Evove is convinced that the methods being used to design and manufacture membranes are outdated. Firstly, Pugh says that the process of manufacturing a membrane involves significant use of water and chemicals; and secondly, if you look really closely at the membranes produced you will find that their pores have a range of sizes and shape and others will be closed pores that are effectively dead ends.
“We’ve measured these things and we’ve seen that the active porosity is only in the region of 17-18%.” Evove sees 3D printing as an opportunity to produce more uniform membranes that optimise separation, and enable the manufacture of custom designs that further boost performance and can be tailored to specific plants.
The company is completing laboratory trials of its production process, which includes a novel reactive binder jet method that it hopes will allow the company to produce ceramic membranes without sintering.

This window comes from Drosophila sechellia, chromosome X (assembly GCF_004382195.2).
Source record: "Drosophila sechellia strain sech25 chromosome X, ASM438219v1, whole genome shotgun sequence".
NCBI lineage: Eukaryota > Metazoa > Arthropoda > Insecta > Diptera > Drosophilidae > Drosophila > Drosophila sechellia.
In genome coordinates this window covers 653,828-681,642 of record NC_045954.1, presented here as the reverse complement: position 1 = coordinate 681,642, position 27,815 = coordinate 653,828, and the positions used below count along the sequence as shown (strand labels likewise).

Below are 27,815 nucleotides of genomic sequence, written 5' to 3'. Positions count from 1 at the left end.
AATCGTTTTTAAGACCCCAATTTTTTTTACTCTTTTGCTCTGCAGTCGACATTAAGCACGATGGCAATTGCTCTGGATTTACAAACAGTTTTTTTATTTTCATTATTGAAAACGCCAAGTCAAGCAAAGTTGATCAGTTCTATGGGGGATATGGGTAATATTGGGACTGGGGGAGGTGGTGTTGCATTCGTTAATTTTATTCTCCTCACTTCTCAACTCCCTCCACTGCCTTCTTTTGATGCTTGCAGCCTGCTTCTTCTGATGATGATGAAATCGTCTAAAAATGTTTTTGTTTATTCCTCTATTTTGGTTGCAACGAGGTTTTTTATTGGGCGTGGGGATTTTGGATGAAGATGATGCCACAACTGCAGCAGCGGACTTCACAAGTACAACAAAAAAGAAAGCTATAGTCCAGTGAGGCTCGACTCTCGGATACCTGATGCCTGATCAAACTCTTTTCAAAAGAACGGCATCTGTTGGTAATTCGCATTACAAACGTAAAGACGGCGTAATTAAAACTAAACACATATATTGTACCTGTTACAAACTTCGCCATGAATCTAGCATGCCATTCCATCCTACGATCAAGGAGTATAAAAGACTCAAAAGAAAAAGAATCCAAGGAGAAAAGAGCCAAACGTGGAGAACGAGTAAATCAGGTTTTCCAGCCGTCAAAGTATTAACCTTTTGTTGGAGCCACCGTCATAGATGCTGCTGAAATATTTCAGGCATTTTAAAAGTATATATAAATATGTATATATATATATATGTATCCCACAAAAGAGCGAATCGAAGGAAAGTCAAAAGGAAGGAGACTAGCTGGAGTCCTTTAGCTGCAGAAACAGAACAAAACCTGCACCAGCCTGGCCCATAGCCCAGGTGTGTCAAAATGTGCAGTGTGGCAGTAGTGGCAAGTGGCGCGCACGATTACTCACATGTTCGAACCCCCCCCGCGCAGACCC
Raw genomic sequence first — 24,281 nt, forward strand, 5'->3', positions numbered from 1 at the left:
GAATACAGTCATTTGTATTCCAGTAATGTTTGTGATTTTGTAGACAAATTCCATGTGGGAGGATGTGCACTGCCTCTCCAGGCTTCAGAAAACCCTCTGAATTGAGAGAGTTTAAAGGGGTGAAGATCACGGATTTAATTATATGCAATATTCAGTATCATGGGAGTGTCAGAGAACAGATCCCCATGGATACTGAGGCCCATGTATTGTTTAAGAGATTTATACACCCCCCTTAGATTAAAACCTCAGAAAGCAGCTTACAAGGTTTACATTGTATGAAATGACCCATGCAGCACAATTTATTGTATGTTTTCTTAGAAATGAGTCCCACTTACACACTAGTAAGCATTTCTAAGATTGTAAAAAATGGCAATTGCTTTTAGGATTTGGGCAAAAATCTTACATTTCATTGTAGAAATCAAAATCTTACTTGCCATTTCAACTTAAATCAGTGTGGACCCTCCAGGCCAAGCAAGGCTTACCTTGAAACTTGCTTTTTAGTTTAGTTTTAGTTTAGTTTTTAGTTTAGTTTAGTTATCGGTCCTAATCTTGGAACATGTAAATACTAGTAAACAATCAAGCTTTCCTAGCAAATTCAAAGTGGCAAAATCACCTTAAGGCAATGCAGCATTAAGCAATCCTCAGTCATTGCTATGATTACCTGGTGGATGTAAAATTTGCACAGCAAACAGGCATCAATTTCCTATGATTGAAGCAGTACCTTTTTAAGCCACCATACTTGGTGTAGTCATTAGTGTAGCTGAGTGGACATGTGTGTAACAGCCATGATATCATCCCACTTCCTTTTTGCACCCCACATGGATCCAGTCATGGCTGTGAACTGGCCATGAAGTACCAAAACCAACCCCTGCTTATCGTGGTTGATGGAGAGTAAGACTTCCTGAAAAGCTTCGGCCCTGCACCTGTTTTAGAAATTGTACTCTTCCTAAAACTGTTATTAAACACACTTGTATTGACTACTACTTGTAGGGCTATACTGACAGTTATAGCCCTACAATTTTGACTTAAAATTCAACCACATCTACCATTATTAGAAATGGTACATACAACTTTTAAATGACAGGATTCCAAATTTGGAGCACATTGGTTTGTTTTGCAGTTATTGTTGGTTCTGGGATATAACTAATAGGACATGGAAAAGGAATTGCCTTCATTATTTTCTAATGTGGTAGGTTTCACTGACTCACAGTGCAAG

Andrew Walker, Evove’s Chief Marketing Officer, says: “The big expense with ceramics comes from having to put them in an oven at 1,500°C for 3-5 days. We have a method still under development but showing promising results whereby we’ll be able to reduce, probably eliminate sintering entirely.”
He says the saving could reach 60% of manufacturing costs and this should make ceramic membranes affordable for a wider set of sectors. Walker sees two possible approaches: one is offering membranes designed to fit the existing systems that industries have invested in and the second is producing novel designs for greenfield plants. Speaking in October, Walker said he expects the company will commercialise the technology within 12-14 months.
Early adopters of Evove’s technology will involve traditional liquid processing applications like desalination in the Middle East where operators have to deal with harsh ambient conditions